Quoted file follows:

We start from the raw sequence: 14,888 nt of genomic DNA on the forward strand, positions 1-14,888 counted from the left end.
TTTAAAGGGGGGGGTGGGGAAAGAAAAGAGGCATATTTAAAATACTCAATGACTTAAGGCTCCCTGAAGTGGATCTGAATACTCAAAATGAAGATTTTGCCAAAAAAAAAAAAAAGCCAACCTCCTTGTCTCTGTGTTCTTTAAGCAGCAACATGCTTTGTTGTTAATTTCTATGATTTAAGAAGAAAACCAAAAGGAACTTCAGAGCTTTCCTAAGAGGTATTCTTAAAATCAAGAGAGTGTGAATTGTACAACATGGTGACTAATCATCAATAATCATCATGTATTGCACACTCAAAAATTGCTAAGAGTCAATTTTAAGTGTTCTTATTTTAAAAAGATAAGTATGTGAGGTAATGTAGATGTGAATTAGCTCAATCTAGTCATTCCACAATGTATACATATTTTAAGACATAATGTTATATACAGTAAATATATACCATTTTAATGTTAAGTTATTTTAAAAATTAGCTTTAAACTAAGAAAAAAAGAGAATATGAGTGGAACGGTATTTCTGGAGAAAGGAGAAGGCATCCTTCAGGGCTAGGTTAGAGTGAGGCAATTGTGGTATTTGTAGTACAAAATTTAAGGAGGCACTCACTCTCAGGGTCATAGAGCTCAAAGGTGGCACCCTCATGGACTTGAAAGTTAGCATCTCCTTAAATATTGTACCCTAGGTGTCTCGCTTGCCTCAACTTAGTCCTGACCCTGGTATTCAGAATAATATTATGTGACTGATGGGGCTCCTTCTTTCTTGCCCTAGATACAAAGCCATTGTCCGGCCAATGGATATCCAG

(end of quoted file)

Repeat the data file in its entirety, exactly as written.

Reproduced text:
We start from the raw sequence: 14,888 nt of genomic DNA on the forward strand, positions 1-14,888 counted from the left end.
TTTAAAGGGGGGGGTGGGGAAAGAAAAGAGGCATATTTAAAATACTCAATGACTTAAGGCTCCCTGAAGTGGATCTGAATACTCAAAATGAAGATTTTGCCAAAAAAAAAAAAAAGCCAACCTCCTTGTCTCTGTGTTCTTTAAGCAGCAACATGCTTTGTTGTTAATTTCTATGATTTAAGAAGAAAACCAAAAGGAACTTCAGAGCTTTCCTAAGAGGTATTCTTAAAATCAAGAGAGTGTGAATTGTACAACATGGTGACTAATCATCAATAATCATCATGTATTGCACACTCAAAAATTGCTAAGAGTCAATTTTAAGTGTTCTTATTTTAAAAAGATAAGTATGTGAGGTAATGTAGATGTGAATTAGCTCAATCTAGTCATTCCACAATGTATACATATTTTAAGACATAATGTTATATACAGTAAATATATACCATTTTAATGTTAAGTTATTTTAAAAATTAGCTTTAAACTAAGAAAAAAAGAGAATATGAGTGGAACGGTATTTCTGGAGAAAGGAGAAGGCATCCTTCAGGGCTAGGTTAGAGTGAGGCAATTGTGGTATTTGTAGTACAAAATTTAAGGAGGCACTCACTCTCAGGGTCATAGAGCTCAAAGGTGGCACCCTCATGGACTTGAAAGTTAGCATCTCCTTAAATATTGTACCCTAGGTGTCTCGCTTGCCTCAACTTAGTCCTGACCCTGGTATTCAGAATAATATTATGTGACTGATGGGGCTCCTTCTTTCTTGCCCTAGATACAAAGCCATTGTCCGGCCAATGGATATCCAG